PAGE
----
For EGL 101 I have designed a ten-step guide/research log for students writing a researched argument, with almost every step calling for assessment by criteria. In their research logs, students do exercises to test how well they understood the advice in the guide and also write responses to self-assessment questions about each step of the research process. The questions guide their research process and keep them on track. The studentsí answers in their research logs can be reviewed in class by small groups of students and/or the instructor. Below you will find a print-friendly file as a Microsoft Word document.
In summer 2001 I designed an online version to be used as a tutorial.. The print and online guides can be modified by instructors who wish to use them in their own courses.
The guides were developed under a Title III grant to Prince George's Community College from the United States Department of Education. Individual instructors may copy and/or modify it for use in their courses but may not use it or the shorter form for commercial purposes.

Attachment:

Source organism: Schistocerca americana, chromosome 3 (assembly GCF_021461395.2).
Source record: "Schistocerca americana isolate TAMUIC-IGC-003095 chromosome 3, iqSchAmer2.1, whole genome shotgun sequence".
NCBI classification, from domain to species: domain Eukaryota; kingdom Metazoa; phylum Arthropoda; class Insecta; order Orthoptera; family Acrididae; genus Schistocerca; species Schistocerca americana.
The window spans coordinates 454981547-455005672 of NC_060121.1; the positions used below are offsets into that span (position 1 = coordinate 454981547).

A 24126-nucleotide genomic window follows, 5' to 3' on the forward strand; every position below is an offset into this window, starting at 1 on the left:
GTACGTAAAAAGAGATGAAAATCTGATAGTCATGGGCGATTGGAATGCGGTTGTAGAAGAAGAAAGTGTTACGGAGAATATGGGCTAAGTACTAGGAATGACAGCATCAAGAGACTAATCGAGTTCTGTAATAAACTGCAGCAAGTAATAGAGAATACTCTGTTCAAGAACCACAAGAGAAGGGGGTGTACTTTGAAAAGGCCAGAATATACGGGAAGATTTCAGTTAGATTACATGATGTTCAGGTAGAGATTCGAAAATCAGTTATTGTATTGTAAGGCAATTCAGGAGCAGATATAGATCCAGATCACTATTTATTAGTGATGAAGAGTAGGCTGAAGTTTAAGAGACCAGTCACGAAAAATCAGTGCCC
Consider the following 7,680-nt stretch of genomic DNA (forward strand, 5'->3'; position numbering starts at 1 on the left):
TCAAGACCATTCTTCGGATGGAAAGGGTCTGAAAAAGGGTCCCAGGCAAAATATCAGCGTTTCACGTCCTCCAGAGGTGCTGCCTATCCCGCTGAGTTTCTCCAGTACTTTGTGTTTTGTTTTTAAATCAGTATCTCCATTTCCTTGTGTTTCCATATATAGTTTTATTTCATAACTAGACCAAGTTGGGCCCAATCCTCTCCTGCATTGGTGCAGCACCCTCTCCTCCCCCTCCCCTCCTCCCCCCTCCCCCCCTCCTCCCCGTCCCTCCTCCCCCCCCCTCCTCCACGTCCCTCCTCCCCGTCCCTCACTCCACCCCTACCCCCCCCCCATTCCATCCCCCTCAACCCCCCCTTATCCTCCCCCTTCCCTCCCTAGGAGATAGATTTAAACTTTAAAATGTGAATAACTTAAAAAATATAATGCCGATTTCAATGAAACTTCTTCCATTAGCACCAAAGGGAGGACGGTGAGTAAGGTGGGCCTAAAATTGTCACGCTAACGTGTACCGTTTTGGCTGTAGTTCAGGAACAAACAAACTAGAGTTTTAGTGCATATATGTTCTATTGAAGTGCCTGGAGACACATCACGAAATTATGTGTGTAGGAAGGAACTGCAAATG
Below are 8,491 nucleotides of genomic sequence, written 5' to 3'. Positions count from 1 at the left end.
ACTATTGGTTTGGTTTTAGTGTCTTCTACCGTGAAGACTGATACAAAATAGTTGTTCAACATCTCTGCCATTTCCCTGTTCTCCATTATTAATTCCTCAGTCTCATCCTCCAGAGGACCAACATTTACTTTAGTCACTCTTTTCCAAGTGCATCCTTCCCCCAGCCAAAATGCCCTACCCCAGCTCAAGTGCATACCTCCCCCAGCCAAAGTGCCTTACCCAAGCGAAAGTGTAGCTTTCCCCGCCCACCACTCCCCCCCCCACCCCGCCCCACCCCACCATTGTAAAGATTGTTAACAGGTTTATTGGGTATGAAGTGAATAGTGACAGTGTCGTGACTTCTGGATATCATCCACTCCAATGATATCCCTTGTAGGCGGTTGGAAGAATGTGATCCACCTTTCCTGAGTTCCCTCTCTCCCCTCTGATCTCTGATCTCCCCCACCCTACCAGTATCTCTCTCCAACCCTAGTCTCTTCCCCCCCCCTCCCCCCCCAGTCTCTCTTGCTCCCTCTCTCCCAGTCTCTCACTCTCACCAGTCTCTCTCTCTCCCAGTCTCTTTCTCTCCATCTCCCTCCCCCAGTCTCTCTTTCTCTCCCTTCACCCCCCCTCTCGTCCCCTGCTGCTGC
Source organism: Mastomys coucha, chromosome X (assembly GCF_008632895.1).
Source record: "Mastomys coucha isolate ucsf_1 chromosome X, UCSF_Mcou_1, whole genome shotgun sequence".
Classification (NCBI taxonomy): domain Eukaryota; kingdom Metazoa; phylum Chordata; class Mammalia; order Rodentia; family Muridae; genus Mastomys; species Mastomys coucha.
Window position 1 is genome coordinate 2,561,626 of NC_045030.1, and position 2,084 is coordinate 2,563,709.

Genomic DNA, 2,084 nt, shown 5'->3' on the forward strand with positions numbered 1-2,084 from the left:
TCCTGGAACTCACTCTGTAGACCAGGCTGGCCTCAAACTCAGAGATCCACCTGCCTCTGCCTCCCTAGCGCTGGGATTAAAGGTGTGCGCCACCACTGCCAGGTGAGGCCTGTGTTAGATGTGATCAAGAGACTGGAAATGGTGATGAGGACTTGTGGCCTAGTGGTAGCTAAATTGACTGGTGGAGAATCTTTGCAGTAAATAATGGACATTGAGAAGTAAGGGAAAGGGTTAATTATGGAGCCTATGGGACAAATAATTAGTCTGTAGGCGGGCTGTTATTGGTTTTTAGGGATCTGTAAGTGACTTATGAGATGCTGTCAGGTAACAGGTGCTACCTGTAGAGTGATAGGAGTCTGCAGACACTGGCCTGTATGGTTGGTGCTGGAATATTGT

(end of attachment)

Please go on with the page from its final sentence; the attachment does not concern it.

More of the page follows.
The ten steps are
Ten-step guide/research log for students writing a researched argument, as a Microsoft Word file
Short Version of Ten-Step Guide as a Microsoft Word file
Instructions to students for EGL 101 researched argument
Suggested topics for EGL 101 researched argument
Useful Websites for Argument and Persuasion
Timeline for EGL 101 researched argument
Research Prospectus for EGL 101 researched argument
Source Reliability Report as a Microsoft Word file
Online Tutorial for EGL 101
Questions? Call me at 301-322-0083 or e-mail at firstname.lastname@example.org
Click here for Peirce PGCC faculty home page
Click below for the home page of The Maryland
Community College Consortium for Teaching Reasoning